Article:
2. “Woman, thou art loosed”.
    I thought that biblical references to being loosed, indicated a refusal of grace, and being loosed (similar to lost), and being able to enslave oneself to one’s own lusts.
    I don’t like the sounds of that conference.

  3. While Sheryl Brady is not black, The Potter’s House is a majority black church which means that at least 70% of the children there were born without a father in the house to begin with.

    The divorce rate among blacks including black Christians, is horrendous. There is a vested interest in telling these women that they can, despite all odds, do it all because chances are that’s all many of them know. It’s either all they know or at some point will be their reality.

    It grieves me for obvious reasons to say this, but it is what it is. Take Mrs.Brady with a grain of salt.

  4. I realized that after I wrote my piece, this is Jake’s church right?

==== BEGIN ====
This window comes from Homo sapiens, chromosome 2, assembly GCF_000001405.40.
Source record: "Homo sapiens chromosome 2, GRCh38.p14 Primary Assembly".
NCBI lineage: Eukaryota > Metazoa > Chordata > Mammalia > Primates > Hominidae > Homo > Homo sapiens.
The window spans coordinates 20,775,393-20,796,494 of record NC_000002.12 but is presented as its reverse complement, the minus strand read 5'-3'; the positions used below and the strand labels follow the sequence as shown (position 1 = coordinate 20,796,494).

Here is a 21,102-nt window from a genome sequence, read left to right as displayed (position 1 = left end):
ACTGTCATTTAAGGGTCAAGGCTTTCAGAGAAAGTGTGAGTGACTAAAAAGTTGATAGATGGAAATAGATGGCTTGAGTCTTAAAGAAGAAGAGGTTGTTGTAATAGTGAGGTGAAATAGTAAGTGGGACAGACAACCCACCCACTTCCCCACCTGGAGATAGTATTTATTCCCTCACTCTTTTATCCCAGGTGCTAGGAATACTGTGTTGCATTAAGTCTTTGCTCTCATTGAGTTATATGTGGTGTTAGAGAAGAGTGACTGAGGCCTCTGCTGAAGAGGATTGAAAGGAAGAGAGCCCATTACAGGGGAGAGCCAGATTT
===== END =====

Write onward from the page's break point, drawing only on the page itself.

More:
As I realized it I had all sorts of thoughts about it because of what you are pointing out. Yes the tragedy in the black family is horrendous and may be so bad as to not even fit the negative descriptions and prescriptions I give the church as a whole.

  5. Yes the tragedy in the black family is horrendous and may be so bad as to not even fit the negative descriptions and prescriptions I give the church as a whole.

    You’re right. It’s worse, for a whole host of reasons; from the fact that black women feel they have no choice but to embrace the feminist model to the fact that black men have been particularly resistant to getting with the feminist program to the reality that the legacy is being perpetuated with each succeeding generation.

    But here’s the worst part empath: I live in a middle class, mostly white neighborhood and I see similar trends emerging among my neighbors, and the parents of the kids my children attended school with. I waffle between relief that there really is nothing uniquely dysfunctional about people who look like me to alarm at the reality that soon America (with the exception of the wealthy) is turning into a pink ghetto.

  6. I fully agree, the great new other equalizer of cultural decay is afoot in suburbia. Well its been afoot for 20 years, its just taking time for everyone to get to same level of dysfunction…no doubt

  7. Pingback: Father Knows Best: Live Bait Edition « Patriactionary